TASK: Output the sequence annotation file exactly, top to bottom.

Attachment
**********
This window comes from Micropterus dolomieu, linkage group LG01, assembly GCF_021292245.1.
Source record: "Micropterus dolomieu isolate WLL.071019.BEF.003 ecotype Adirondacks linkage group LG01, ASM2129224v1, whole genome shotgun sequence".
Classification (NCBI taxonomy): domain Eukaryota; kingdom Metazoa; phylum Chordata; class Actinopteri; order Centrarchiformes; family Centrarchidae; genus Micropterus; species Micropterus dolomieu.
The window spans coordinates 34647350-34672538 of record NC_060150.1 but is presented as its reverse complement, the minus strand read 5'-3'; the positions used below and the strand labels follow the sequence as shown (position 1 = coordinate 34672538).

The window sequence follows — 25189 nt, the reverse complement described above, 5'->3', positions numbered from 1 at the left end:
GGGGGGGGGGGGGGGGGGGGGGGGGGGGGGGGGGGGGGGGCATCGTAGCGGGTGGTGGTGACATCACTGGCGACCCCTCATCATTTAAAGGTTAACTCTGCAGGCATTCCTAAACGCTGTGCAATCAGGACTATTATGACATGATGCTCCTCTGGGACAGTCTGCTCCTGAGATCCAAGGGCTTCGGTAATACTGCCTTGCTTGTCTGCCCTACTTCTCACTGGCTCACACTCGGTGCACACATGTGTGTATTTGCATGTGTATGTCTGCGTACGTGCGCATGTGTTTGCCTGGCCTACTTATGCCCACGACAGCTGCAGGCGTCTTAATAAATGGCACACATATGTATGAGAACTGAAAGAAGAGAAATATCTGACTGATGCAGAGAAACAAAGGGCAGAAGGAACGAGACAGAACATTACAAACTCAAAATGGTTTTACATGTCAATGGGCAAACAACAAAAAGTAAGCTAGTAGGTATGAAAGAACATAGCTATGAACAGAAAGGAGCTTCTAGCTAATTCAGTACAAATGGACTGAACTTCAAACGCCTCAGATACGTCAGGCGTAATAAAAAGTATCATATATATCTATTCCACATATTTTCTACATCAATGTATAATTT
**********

This window comes from Micropterus dolomieu, linkage group LG01, assembly GCF_021292245.1.
Source record: "Micropterus dolomieu isolate WLL.071019.BEF.003 ecotype Adirondacks linkage group LG01, ASM2129224v1, whole genome shotgun sequence".
Classification (NCBI taxonomy): domain Eukaryota; kingdom Metazoa; phylum Chordata; class Actinopteri; order Centrarchiformes; family Centrarchidae; genus Micropterus; species Micropterus dolomieu.
The window spans coordinates 34647350-34672538 of record NC_060150.1 but is presented as its reverse complement, the minus strand read 5'-3'; the positions used below and the strand labels follow the sequence as shown (position 1 = coordinate 34672538).

The window sequence follows — 25189 nt, the reverse complement described above, 5'->3', positions numbered from 1 at the left end:
GGGGGGGGGGGGGGGGGGGGGGGGGGGGGGGGGGGGGGGGCATCGTAGCGGGTGGTGGTGACATCACTGGCGACCCCTCATCATTTAAAGGTTAACTCTGCAGGCATTCCTAAACGCTGTGCAATCAGGACTATTATGACATGATGCTCCTCTGGGACAGTCTGCTCCTGAGATCCAAGGGCTTCGGTAATACTGCCTTGCTTGTCTGCCCTACTTCTCACTGGCTCACACTCGGTGCACACATGTGTGTATTTGCATGTGTATGTCTGCGTACGTGCGCATGTGTTTGCCTGGCCTACTTATGCCCACGACAGCTGCAGGCGTCTTAATAAATGGCACACATATGTATGAGAACTGAAAGAAGAGAAATATCTGACTGATGCAGAGAAACAAAGGGCAGAAGGAACGAGACAGAACATTACAAACTCAAAATGGTTTTACATGTCAATGGGCAAACAACAAAAAGTAAGCTAGTAGGTATGAAAGAACATAGCTATGAACAGAAAGGAGCTTCTAGCTAATTCAGTACAAATGGACTGAACTTCAAACGCCTCAGATACGTCAGGCGTAATAAAAAGTATCATATATATCTATTCCACATATTTTCTACATCAATGTATAATTT